Canada commits to historic investments in clean electricity and fresh water in Budget 2023, but leaves loopholes for fossil fuels

March 28, 2023

Today’s 2023 federal budget is a massive step forward for Canada’s economy and environment, with billions announced for the clean energy transition and nearly CAD 800 million for freshwater protection. IISD also welcomes the confirmation of CAD 1.6 billion previously announced for the implementation of Canada’s National Adaptation Strategy. 

The freshwater funding will be critical in establishing the Canada Water Agency—to be headquartered in Winnipeg, MB—while supporting research and restoration of the Great Lakes, Lake Winnipeg, and other freshwater bodies across the country. 

IISD also welcomes the commitment to modernization of the Disaster Financial Assistance Arrangements, allowing for recovery and rehabilitation efforts to be prioritized as climate change accelerates the frequency and intensity of natural disasters. 

“The funding commitments in this budget for clean electricity and fresh water are unprecedented,” says IISD President and CEO, Richard Florizone. “Taken together with support for climate adaptation, this puts Canada on strong footing in the global race to net-zero while protecting the health of its people and the planet for generations to come.” 

The United States’ Inflation Reduction Act underlined the need for Canada to boost climate investments to compete successfully in the global net-zero economy, and today’s budget shows Canada is starting to step up. Among other measures, the budget announced new clean energy investment tax credits (ITCs) and added CAD 3 billion in direct clean electricity spending.  

IISD applauds the government for attaching labour conditions to ITCs to ensure workers are protected and for setting conditionalities to ensure the clean electricity ITCs align with a net-zero grid by 2035. The federal government also made an important commitment to advance carbon contracts for difference that would guarantee a future carbon price.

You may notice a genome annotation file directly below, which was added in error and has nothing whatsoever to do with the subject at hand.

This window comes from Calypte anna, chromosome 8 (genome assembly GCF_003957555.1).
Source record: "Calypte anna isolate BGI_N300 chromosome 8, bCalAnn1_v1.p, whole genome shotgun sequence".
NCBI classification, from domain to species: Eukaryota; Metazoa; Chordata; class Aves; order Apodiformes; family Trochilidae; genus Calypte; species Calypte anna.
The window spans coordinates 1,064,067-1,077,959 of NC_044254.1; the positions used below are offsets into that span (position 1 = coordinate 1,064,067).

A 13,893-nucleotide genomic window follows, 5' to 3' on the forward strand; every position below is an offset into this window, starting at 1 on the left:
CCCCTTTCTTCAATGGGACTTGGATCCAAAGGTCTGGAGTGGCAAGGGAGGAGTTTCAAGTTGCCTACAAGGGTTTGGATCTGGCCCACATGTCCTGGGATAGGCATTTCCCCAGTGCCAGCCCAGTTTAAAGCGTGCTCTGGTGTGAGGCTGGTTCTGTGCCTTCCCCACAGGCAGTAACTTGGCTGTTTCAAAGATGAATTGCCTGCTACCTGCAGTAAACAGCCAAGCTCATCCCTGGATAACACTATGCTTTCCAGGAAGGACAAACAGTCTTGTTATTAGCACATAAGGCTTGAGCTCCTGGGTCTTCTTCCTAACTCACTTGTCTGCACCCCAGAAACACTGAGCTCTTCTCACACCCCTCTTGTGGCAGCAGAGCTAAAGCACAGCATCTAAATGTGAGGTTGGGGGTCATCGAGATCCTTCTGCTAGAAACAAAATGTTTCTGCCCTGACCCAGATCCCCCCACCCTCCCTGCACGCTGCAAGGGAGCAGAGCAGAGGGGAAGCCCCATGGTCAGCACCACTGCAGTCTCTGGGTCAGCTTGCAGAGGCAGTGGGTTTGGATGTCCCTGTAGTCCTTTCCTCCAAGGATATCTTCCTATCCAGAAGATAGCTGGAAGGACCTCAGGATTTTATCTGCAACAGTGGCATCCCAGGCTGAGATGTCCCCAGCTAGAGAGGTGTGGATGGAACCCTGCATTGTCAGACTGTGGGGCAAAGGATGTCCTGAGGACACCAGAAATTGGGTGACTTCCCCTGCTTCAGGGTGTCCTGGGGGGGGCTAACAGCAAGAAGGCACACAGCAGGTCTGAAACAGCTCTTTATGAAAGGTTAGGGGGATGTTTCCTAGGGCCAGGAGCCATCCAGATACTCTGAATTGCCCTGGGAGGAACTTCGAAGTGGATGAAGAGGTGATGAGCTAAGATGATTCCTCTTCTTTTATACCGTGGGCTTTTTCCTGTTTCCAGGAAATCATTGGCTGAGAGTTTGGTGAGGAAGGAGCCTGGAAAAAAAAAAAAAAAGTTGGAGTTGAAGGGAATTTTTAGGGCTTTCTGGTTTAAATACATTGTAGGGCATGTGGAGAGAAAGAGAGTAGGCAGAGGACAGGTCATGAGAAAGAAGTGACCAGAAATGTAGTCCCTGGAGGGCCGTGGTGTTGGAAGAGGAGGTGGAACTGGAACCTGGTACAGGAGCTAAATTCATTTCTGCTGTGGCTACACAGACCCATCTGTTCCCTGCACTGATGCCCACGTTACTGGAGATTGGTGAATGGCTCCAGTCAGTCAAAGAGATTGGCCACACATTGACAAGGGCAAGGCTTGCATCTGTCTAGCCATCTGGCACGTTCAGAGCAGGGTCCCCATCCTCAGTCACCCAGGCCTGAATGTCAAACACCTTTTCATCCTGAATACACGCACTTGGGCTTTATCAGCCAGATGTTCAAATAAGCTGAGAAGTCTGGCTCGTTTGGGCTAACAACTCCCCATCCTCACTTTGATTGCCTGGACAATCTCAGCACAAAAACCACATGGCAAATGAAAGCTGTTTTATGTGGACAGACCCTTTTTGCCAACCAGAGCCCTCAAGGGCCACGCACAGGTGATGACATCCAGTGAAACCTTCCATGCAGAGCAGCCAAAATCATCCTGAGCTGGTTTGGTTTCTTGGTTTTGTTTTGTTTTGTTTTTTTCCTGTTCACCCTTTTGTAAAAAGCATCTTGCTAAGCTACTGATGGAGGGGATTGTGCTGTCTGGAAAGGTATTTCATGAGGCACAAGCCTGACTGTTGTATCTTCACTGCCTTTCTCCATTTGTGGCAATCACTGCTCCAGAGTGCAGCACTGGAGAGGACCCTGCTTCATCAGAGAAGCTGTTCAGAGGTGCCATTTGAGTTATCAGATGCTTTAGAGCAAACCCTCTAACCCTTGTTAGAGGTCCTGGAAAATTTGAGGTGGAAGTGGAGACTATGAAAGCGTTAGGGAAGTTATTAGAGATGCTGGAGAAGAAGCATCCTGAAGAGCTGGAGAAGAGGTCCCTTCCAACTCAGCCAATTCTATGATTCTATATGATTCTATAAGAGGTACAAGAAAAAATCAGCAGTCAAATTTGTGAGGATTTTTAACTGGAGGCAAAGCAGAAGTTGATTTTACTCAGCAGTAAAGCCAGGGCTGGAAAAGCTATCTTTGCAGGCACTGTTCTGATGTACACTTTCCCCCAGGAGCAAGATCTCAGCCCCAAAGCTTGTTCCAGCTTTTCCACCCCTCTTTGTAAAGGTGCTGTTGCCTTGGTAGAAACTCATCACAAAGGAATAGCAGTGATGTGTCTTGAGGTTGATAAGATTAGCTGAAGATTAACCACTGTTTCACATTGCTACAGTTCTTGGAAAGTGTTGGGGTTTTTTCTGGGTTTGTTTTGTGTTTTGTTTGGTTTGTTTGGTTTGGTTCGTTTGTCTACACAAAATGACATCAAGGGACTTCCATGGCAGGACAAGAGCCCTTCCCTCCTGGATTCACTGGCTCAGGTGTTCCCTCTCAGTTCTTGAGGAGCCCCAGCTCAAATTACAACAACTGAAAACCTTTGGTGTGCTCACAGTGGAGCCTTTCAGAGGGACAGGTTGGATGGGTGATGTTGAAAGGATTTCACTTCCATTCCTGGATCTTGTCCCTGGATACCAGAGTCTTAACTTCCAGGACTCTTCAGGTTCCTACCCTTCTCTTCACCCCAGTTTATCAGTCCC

To truly make an impact going forward, today’s historic progress needs to be bolstered by safeguards against continued fossil fuel support, scaled-up investments on just transition and Indigenous inclusion, and robust regulations, including the oil and gas emissions cap and Clean Electricity Regulation. 

Several measures also leave the door open to fund carbon capture and storage (CCS) for oil and gas, including eligibility of abated natural gas under the clean electricity ITC, and an additional CAD 520 million for the CCS investment tax credit. Continued financial support for oil and gas, even if it supports companies’ efforts to cut emissions, detracts from investments in proven renewable energy solutions. If provided, such support could undermine Canada’s commitment to end inefficient fossil fuel subsidies this year. Notably, the budget did not announce the phase-out of existing tax subsidies for fossil fuels.

As last week’s landmark IPCC Synthesis report laid bare, governments’ have so far failed to address the root cause of climate change. Production of fossil fuels must sharply decline in order to limit warming to 1.5°C without over-relying on risky carbon dioxide removal technologies 

To meet the moment, all public funds need robust climate and equity conditions, which should integrate recommendations from the High-Level Expert Group on the Net Zero Emissions Commitments of Non-State Entities. There also remains a need to increase funding for equitable climate solutions such as public transportation and energy efficiency improvements for low-income Canadians.  

“Amidst recent transformative climate investments in the US and the EU, Canada has taken important steps forward in this budget to scale up support for clean energy,” says Vanessa Corkal, Senior Policy Advisor, Canada Energy Transitions, at IISD. “But if loopholes for ongoing fossil fuel support are not closed, this progress will continue to be stunted, with proven, readily available solutions facing a disadvantage.” 

Experts estimate that Canada needs to spend approximately 2% of GDP on climate investments each year in order to remain globally competitive and avoid the worst impacts of climate change. While much more will be needed in the coming years, this budget takes a significant step in the right direction.